Prosek finds this charming, as do I. He notes Linnaeus’s names attempt to be “thoughtful and carry physical and quantitative characteristics, metaphor, and allusion to myth.” It’s this storytelling aspect that appeals to me. Linnaeus attempted to encounter the unfamiliar with the tools of the familiar—to describe new flora in terms he and his readers would understand, to bridge the gap between the unknown and the known by creating names that tell a story. It is the oldest and best way to teach—to engage the imagination to help people remember the facts.
I’m back from Michigan, and had a lovely conference: lots of good ideas bubbling up and rolling around and getting hit back and forth between people like ping-pong balls. But it’s also in Michigan, in the springtime at a campus on rolling hills and deciduous forests just waking up, and it’s always beautiful.
This time someone had the (friendly) audacity to point out that my pictures were of the trees, not the conference panels, and I was forced to acknowledge that part of my draw is to the woods; part of my time is spent sitting and walking outside.
It’s a medieval studies conference, so part of my imagination is always charged with that kind of life: I went to papers about Germanic myths and medieval material culture, so as I carved a path through the trees or took the one someone left for me, I felt a bit of that other world, living closer to nature than we do today. Certainly Michigan is no Scandinavia, but it shares enough for this Californian to have it work on my thoughts. I especially love taking pictures, finding plants I can identify, and plants I don’t recognize: reading the forest.
Dogwood has been one of my favorite flowers since I was a child. My grandparents lived in Oregon, and Grandma loved Dogwood. I used to ask why there was Dogwood, but no Catwood, and finally concluded that there were wolves in the forest, but no lions, so that must be it. Grandma’s Dogwood tree was a Pacific Dogwood (Cornus nuttalli), and this was Flowering Dogwood (Cornus florida), but it still counts. They’re related, and the name indicates that.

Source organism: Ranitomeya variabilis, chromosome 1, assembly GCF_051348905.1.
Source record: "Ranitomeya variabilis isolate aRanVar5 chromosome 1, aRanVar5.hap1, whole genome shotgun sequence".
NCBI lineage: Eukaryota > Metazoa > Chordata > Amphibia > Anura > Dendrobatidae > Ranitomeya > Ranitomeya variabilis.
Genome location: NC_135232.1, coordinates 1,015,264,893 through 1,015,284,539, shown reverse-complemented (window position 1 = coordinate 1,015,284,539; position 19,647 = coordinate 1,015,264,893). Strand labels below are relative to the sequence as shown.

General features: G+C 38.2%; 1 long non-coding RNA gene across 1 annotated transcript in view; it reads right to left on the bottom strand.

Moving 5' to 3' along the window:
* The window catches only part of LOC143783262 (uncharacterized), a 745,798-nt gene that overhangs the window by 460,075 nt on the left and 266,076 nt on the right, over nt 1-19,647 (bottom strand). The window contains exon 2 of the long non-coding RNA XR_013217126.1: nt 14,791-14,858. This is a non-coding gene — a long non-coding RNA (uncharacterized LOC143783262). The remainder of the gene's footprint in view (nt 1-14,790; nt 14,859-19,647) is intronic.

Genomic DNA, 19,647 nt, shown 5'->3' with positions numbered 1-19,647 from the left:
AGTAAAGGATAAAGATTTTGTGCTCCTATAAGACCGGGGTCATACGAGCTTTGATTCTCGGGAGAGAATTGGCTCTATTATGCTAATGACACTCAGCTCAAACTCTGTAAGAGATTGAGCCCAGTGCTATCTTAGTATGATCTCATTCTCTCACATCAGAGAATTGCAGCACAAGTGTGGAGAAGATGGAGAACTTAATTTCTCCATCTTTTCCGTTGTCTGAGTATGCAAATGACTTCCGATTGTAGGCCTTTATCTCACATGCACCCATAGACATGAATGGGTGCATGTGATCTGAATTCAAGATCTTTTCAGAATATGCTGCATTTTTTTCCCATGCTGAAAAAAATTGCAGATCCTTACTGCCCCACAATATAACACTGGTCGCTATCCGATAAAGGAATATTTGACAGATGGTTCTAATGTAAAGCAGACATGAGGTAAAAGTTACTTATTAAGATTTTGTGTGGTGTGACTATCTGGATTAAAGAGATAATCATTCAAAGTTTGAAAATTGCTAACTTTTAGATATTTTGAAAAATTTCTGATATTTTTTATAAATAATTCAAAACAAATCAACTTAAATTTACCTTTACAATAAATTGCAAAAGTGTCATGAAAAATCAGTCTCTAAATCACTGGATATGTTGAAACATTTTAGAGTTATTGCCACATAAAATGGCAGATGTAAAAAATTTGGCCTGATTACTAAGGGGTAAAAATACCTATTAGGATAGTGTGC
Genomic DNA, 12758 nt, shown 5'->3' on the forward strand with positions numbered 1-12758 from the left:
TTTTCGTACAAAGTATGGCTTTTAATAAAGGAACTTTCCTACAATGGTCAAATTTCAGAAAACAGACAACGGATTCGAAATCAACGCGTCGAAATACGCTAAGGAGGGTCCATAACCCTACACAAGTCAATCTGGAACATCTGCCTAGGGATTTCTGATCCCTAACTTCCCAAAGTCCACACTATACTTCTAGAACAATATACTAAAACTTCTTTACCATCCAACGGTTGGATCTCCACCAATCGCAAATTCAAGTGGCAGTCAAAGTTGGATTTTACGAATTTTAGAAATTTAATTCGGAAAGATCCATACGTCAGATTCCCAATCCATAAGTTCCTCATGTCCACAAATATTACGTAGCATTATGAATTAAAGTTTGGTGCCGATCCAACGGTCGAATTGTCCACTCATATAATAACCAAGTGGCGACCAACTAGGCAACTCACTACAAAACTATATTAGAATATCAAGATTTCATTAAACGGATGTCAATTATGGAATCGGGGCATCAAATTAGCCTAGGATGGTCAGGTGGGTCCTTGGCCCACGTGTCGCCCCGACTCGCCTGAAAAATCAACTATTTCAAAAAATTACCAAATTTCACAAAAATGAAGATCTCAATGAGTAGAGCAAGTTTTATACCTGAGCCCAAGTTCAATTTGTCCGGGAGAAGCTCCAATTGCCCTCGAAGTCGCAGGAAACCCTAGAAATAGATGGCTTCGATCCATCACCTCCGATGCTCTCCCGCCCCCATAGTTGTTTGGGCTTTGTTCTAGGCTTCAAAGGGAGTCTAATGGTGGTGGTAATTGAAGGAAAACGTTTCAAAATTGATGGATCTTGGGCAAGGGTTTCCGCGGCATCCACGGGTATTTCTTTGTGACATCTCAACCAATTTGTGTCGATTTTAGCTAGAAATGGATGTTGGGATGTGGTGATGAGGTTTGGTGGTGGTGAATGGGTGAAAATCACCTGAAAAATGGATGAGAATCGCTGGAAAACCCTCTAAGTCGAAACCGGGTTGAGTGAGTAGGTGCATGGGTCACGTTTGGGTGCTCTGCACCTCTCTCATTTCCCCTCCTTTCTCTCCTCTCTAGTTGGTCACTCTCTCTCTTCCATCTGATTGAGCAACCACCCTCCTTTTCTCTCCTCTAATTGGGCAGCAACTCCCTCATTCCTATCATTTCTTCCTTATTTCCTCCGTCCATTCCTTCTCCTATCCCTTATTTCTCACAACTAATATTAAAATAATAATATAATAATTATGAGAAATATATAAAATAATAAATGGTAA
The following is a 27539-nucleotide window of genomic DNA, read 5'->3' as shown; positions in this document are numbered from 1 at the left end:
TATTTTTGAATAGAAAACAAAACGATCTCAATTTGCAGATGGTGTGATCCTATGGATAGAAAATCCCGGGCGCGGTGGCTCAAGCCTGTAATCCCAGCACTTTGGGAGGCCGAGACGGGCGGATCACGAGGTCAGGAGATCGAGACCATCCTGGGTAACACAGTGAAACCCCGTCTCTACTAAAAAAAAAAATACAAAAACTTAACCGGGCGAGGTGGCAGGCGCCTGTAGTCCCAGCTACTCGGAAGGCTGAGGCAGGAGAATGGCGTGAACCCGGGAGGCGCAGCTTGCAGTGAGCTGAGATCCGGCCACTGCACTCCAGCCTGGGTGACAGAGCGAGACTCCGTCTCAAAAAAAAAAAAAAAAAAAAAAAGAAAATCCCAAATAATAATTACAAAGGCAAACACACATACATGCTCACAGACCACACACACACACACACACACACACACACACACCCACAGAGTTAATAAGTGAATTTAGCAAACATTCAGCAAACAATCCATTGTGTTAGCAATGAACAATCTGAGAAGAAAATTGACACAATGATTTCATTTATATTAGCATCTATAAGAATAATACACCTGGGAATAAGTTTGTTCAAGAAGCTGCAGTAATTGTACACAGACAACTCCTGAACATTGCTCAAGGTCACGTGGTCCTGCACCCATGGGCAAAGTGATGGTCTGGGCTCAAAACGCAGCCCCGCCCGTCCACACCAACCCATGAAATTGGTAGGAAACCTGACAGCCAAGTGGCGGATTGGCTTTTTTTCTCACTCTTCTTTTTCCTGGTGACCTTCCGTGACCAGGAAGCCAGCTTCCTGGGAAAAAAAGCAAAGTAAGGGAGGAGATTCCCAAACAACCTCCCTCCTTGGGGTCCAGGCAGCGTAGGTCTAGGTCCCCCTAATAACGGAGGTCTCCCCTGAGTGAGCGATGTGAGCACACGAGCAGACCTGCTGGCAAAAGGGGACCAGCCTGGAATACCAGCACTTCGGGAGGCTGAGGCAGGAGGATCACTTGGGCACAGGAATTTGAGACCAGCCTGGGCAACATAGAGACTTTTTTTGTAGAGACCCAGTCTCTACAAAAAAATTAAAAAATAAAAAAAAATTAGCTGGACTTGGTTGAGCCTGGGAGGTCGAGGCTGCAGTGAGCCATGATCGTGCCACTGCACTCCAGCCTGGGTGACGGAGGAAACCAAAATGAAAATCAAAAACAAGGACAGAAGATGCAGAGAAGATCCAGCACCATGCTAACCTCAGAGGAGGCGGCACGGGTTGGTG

It’s the names of nature I’m thinking about today. I bought a book about the character of Natura in the Middle Ages, so more will be coming about the grand idea, but Sunday there was an article in the New York Times about Carl Linnaeus, the Swede who invented the system of binomial nomenclature—the reason you can read the difference between Cornus nuttalli and Cornus florida on the page, and not just on the petals, so that’s the direction I’m headed today. Back to Scandinavia. Back to the woods. Back to the ways we bridge the gap between what we know and how we know it, by turning the world in to words.
James Prosek, who wrote this article on Linnaeus, is working on a book “about how and why we name and order the natural world,” and his piece in the Sunday Times is a brief account of his retracing Linnaeus’s steps through northern Sweden: Lapland. Linnaeus had traveled for five months, cataloging, collecting, and naming plants, and keeping a journal. Prosek followed skeptically, with a 21stcentury’s dim view of Linnaeus’s ego and privilege, as he ventured in to Lapland with some intent to exploit the Laplanders and some intent to name the world from his perspective. Prosek points out the flower he names after himself (Linnea borealis) as evidence of his ego, and then as he looks at others of Linneaus’s monikers, he discovers a pattern.
Linnaeus uses Latin to name his specimens, which was the language of learning in 18th century Sweden. Prosek bristles at that, but softens when he sees Linnaeus’s attempts to be precise but also evocative in his naming. One example that changes his mind is a white flower Linnaeus called Dryas octopetala because the leaves reminded him of oaks, and dryads were the nymphs who inhabited oak trees. The flower has eight petals—a dryad in an eight-paneled skirt.
And it still works, as I sat near the forest’s edge, daydreaming about wolves and a red-cloaked girl and the Dogwood she might pick for her granny on the way to the Chaucer panel.